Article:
The definition of torture given to Australian troops who interrogate prisoners is sure to be the subject of questioning when our military brass next appears before a Senate Committee. Attorney General Philip Ruddock guaranteed that when he avoided defining what is and is not permissible when questioned about new US legislation that leaves the question up to the new version of military commissions.
“In relation to torture, the United States has made it clear that torture is not permissible (but) some decisions will have to be taken as to what constitutes torture for the military commission process and those who are adjudicating the matter will determine that,” Mr Ruddock said after being briefed in Washington.
The closest Mr Ruddock came to a definition was to suggest that the new US laws allowed interrogators to use aggressive interrogation techniques against terror suspects – including sleep deprivation. In Australia, Greens Leader Bob Brown has already disagreed with that interpretation and Labor legal affairs spokeswoman Nicola Roxon says Mr Ruddock’s comments could put Australia on a path towards using torture.
All the opposition parties know that this is a difficult area if they are to avoid charges that they are soft on terrorists but they also know that the Australians who could suffer most from a loose definition of torture are our own military at risk of being captured. While his views might have been ignored by Congress, Colin Powell, President Bush’s former secretary of state and chief of the US Joint Chiefs of Staff, argued that suggestions to reinterpret the Geneva Conventions would cause the world to doubt the moral basis of the war on terrorism and put U.S. troops at risk.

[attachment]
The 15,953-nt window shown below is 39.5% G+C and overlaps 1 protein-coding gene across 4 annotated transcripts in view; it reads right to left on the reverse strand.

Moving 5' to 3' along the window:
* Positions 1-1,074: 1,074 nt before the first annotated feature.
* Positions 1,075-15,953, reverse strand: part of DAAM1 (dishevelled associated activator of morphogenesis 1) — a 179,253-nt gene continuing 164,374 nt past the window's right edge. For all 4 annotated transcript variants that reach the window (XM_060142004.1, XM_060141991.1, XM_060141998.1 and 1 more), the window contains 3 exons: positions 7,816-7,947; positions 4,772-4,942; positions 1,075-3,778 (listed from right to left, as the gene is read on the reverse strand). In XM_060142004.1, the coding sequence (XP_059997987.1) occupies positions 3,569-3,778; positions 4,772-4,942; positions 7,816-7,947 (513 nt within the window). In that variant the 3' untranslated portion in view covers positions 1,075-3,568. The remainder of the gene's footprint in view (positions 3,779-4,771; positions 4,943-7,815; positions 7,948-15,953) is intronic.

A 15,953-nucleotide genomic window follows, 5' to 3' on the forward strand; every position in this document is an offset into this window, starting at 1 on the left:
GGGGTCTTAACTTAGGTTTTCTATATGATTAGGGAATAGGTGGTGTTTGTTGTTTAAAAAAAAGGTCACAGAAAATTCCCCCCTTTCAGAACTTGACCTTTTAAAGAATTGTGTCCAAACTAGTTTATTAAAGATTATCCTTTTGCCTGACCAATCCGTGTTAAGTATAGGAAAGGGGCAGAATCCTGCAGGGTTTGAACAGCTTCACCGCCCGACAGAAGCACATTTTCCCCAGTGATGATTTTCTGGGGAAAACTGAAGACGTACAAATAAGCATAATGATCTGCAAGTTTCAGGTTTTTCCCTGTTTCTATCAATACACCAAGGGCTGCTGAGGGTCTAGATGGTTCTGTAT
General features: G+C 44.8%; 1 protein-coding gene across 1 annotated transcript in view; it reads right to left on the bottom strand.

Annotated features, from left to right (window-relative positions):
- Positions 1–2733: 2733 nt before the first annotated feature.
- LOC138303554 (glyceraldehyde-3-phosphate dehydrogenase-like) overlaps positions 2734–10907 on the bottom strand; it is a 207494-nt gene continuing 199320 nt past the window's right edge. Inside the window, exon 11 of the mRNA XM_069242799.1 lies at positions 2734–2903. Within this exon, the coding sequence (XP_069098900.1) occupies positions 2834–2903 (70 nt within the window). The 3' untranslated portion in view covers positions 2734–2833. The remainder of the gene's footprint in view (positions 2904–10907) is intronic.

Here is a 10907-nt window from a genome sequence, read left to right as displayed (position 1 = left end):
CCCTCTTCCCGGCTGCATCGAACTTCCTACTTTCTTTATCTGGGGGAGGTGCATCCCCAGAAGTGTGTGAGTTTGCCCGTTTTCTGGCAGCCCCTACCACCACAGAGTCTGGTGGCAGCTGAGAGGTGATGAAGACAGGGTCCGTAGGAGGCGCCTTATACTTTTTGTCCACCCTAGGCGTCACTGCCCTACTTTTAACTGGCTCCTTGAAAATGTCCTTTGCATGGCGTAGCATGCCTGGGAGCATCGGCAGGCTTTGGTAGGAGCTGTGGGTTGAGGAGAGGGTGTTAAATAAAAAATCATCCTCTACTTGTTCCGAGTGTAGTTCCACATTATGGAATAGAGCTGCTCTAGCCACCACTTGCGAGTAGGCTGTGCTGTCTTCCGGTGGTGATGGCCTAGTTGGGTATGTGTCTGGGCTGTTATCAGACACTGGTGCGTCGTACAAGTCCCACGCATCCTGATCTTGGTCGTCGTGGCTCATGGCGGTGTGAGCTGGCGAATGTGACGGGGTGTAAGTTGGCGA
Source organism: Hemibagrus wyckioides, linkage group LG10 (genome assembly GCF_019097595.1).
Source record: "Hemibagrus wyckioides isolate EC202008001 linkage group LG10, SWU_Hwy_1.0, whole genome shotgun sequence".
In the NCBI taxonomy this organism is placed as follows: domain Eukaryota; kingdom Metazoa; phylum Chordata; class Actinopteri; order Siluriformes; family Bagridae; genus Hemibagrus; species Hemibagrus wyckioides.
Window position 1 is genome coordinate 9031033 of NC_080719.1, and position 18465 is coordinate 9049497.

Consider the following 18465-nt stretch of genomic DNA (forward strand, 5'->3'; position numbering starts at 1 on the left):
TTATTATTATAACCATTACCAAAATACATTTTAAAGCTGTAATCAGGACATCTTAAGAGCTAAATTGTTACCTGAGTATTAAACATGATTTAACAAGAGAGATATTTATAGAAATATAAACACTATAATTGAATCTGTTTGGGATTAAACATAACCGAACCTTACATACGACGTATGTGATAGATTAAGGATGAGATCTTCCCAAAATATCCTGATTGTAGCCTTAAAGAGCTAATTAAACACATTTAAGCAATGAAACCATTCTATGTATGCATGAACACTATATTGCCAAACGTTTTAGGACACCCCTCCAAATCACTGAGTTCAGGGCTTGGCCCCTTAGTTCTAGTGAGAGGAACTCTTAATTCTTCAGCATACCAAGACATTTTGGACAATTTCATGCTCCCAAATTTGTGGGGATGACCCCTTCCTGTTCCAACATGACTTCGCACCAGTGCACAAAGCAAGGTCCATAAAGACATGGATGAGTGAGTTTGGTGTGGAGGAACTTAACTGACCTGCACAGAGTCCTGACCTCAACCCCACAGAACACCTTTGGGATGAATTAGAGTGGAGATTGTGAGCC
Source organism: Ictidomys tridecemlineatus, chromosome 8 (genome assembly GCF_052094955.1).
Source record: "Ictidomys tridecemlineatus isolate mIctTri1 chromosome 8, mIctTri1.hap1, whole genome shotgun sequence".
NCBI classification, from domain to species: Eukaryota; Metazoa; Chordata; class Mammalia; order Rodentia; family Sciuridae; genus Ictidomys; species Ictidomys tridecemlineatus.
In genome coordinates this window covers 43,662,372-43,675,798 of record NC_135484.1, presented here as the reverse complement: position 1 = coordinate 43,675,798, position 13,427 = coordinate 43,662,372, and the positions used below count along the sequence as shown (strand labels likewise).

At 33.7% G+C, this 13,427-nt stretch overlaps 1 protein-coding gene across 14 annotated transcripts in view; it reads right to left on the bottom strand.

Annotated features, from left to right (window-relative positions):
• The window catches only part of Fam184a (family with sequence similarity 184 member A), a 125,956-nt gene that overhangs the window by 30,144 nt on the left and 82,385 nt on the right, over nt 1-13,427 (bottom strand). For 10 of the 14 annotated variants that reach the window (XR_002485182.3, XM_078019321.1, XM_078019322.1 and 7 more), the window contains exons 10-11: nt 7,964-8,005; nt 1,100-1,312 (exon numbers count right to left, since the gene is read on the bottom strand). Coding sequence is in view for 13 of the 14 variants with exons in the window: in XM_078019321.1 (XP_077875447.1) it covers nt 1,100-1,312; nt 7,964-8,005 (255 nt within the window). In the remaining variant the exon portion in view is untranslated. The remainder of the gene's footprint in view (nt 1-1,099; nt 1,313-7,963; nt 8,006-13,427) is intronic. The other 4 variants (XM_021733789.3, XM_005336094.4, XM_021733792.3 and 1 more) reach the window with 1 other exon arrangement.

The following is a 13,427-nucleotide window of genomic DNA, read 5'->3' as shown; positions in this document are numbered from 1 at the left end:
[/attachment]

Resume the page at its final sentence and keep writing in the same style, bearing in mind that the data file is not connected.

The unstated definition of torture in the US seems to mean that “it’s not torture if it doesn’t kill you or if the excruciating pain and injuries don’t lead to organ failure.” This is a long way from Article 3 of the Geneva Convention which says:
In the case of armed conflict not of an international character occurring in the territory of one of the High Contracting Parties, each Party to the conflict shall be bound to apply, as a minimum, the following provisions:
(1) Persons taking no active part in the hostilities, including members of armed forces who have laid down their arms and those placed hors de combat by sickness, wounds, detention, or any other cause, shall in all circumstances be treated humanely, without any adverse distinction founded on race, colour, religion or faith, sex, birth or wealth, or any other similar criteria. To this end the following acts are and shall remain prohibited at any time and in any place whatsoever with respect to the above-mentioned persons:
(a) violence to life and person, in particular murder of all kinds, mutilation, cruel treatment and torture;
(b) taking of hostages;
(c) outrages upon personal dignity, in particular, humiliating and degrading treatment;
(d) the passing of sentences and the carrying out of executions without previous judgment pronounced by a regularly constituted court affording all the judicial guarantees which are recognized as indispensable by civilized peoples.